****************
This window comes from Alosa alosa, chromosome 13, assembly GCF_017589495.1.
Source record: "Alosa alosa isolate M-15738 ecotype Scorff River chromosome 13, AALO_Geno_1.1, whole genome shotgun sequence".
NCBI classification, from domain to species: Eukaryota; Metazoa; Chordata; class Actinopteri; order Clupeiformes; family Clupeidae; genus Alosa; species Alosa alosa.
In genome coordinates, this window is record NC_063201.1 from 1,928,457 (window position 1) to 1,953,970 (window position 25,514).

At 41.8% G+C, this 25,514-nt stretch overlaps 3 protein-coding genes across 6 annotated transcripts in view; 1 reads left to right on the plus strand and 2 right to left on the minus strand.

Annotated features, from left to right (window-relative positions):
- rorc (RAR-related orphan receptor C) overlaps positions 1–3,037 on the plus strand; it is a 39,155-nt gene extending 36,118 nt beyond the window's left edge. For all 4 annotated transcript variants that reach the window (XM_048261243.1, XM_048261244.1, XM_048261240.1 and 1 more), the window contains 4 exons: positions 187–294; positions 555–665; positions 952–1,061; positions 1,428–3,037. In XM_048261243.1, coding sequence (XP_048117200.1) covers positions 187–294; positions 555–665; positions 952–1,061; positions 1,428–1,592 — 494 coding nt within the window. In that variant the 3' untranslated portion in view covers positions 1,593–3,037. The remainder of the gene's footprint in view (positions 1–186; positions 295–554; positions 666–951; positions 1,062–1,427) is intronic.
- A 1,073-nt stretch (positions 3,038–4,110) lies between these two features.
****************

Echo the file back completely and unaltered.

This window comes from Alosa alosa, chromosome 13, assembly GCF_017589495.1.
Source record: "Alosa alosa isolate M-15738 ecotype Scorff River chromosome 13, AALO_Geno_1.1, whole genome shotgun sequence".
NCBI classification, from domain to species: Eukaryota; Metazoa; Chordata; class Actinopteri; order Clupeiformes; family Clupeidae; genus Alosa; species Alosa alosa.
In genome coordinates, this window is record NC_063201.1 from 1,928,457 (window position 1) to 1,953,970 (window position 25,514).

At 41.8% G+C, this 25,514-nt stretch overlaps 3 protein-coding genes across 6 annotated transcripts in view; 1 reads left to right on the plus strand and 2 right to left on the minus strand.

Annotated features, from left to right (window-relative positions):
- rorc (RAR-related orphan receptor C) overlaps positions 1–3,037 on the plus strand; it is a 39,155-nt gene extending 36,118 nt beyond the window's left edge. For all 4 annotated transcript variants that reach the window (XM_048261243.1, XM_048261244.1, XM_048261240.1 and 1 more), the window contains 4 exons: positions 187–294; positions 555–665; positions 952–1,061; positions 1,428–3,037. In XM_048261243.1, coding sequence (XP_048117200.1) covers positions 187–294; positions 555–665; positions 952–1,061; positions 1,428–1,592 — 494 coding nt within the window. In that variant the 3' untranslated portion in view covers positions 1,593–3,037. The remainder of the gene's footprint in view (positions 1–186; positions 295–554; positions 666–951; positions 1,062–1,427) is intronic.
- A 1,073-nt stretch (positions 3,038–4,110) lies between these two features.